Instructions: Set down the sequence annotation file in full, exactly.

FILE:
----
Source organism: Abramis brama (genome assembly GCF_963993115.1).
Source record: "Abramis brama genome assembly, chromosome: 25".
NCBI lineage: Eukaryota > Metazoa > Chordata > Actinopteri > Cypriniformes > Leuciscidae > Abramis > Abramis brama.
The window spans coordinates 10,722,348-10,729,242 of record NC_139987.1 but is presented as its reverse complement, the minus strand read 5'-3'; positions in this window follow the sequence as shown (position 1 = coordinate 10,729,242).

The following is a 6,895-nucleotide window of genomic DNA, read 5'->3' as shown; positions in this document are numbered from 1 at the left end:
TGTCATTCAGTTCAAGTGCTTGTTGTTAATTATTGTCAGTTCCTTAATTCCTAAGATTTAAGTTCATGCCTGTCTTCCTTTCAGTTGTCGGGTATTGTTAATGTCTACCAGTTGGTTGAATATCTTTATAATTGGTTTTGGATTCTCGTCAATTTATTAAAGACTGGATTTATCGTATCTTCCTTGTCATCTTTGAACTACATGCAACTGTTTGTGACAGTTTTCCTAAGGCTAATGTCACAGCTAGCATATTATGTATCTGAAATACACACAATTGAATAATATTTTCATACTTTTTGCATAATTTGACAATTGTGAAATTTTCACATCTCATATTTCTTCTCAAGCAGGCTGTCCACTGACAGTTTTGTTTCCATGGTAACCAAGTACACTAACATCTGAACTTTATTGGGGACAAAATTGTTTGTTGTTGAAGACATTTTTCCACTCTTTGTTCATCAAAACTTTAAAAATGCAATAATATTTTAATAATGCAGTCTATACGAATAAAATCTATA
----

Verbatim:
Source organism: Abramis brama (genome assembly GCF_963993115.1).
Source record: "Abramis brama genome assembly, chromosome: 25".
NCBI lineage: Eukaryota > Metazoa > Chordata > Actinopteri > Cypriniformes > Leuciscidae > Abramis > Abramis brama.
The window spans coordinates 10,722,348-10,729,242 of record NC_139987.1 but is presented as its reverse complement, the minus strand read 5'-3'; positions in this window follow the sequence as shown (position 1 = coordinate 10,729,242).

The following is a 6,895-nucleotide window of genomic DNA, read 5'->3' as shown; positions in this document are numbered from 1 at the left end:
TGTCATTCAGTTCAAGTGCTTGTTGTTAATTATTGTCAGTTCCTTAATTCCTAAGATTTAAGTTCATGCCTGTCTTCCTTTCAGTTGTCGGGTATTGTTAATGTCTACCAGTTGGTTGAATATCTTTATAATTGGTTTTGGATTCTCGTCAATTTATTAAAGACTGGATTTATCGTATCTTCCTTGTCATCTTTGAACTACATGCAACTGTTTGTGACAGTTTTCCTAAGGCTAATGTCACAGCTAGCATATTATGTATCTGAAATACACACAATTGAATAATATTTTCATACTTTTTGCATAATTTGACAATTGTGAAATTTTCACATCTCATATTTCTTCTCAAGCAGGCTGTCCACTGACAGTTTTGTTTCCATGGTAACCAAGTACACTAACATCTGAACTTTATTGGGGACAAAATTGTTTGTTGTTGAAGACATTTTTCCACTCTTTGTTCATCAAAACTTTAAAAATGCAATAATATTTTAATAATGCAGTCTATACGAATAAAATCTATA